I used to look out from my parents' bedroom window, over the lane and over the field behind our house. Before I was born you could see right to the Perimeter Highway, but slowly newer developments began popping up and creeping ever-closer.
We moved when I was ten, before the suburbs crept nearer and took over. There had been talk of a wall to divide the new subdivision with my old back lane; now there is a tastefully-high fence that runs along the outer edge of the yards.
My old street runs like a vein between two new subdivisions, which flattened the hill and cast big, imposing shadows over the little houses on Murray Avenue. It once felt worlds apart from the suburbs, but in recent years has become consumed by it.
I've heard people talk about having to drive up my old street to get to their identical, perfectly-paved streets which lead to their identical stucco houses with their identical yards with a single tree in front.
They talk about the old, dated duplexes with brown wood features and chain-link yards; the useless, weird, vacant space in front of their property where the ditches used to be; the back lanes that spoil their view.
They can't see it for the beautiful place that it was because the suburbs have consumed what made it so magical.
On the surface it feels like I've lost that place forever. That it was surrendered to the inevitable march of progress, to urban sprawl, to hastily-constructed homes with no soul.
But Murray Avenue still has a heart. You just have to know where to look.
Come with me, sometime. I'll show you.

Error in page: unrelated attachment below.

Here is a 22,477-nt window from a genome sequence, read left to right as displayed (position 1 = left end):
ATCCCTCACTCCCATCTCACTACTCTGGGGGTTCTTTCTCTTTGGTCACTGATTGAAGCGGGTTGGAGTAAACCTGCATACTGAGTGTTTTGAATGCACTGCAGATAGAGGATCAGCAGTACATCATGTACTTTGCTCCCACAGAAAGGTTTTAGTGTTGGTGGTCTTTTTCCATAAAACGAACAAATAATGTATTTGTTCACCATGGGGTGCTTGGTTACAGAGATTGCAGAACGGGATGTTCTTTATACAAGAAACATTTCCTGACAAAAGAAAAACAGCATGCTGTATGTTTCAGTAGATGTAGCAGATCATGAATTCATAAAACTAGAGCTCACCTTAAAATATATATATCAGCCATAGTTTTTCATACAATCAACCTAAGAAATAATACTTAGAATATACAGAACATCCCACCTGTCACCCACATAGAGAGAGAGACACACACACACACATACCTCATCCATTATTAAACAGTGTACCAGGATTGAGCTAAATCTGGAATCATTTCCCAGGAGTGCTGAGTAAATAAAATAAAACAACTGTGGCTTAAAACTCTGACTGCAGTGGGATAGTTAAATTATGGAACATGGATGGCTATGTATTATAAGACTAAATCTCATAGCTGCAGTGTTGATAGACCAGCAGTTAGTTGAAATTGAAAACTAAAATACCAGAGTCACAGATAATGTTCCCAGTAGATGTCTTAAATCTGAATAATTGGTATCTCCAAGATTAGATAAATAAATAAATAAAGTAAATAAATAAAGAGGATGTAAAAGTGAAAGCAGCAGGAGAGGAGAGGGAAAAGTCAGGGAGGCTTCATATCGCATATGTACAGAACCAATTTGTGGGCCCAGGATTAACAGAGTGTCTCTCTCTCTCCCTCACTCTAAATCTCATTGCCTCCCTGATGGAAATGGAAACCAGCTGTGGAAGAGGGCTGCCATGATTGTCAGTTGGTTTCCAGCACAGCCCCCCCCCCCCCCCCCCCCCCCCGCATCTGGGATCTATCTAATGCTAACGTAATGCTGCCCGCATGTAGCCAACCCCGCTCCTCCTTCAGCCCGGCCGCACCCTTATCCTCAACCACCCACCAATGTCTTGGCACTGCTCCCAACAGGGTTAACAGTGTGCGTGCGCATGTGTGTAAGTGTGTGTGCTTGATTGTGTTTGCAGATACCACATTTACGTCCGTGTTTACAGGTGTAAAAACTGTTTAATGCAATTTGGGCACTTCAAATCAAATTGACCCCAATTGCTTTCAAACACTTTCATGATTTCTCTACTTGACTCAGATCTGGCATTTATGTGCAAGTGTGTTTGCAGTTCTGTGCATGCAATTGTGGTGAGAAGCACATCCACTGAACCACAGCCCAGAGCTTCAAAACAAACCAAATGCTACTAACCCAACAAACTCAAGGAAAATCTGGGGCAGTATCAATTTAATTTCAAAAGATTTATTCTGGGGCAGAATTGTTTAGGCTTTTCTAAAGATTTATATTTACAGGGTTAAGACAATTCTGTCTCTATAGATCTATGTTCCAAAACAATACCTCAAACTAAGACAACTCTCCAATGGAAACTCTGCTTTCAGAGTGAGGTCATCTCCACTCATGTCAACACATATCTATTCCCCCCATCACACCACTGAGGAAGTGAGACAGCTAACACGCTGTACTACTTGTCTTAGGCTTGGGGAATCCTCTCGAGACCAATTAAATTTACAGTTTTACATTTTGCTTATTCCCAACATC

- by Alyson Shane
Last Friday night I found myself alone.
John was with the Campers at the screening of the Innovation Alley movie, my plans had fallen through, and I had a few hours to spend however I wanted.
Sitting in Second Cup in Osborne Village, plucking away at my laptop and sipping my London Fog, I got to thinking about how busy we all "appear" to be all the time - always going places, seeing people, sharing pictures and thoughts and experiences.
It started to feel a bit overwhelming, to be honest.
Since I've started my #Project365 Instagram project I've tried to make a point to go out and have an experience, or find something interesting worth photographing every day.
It's not that I lead a boring life - far from it, I'm actually quite busy day-to-day, but a lot of that revolves around my 9-5 and being on my laptop doing freelance work.
Not exactly glamorous, and I'm pretty sure that if I Instagrammed my computer screen as often as I find myself parked in front of it, working, I'd have zero followers pretty freakin' fast.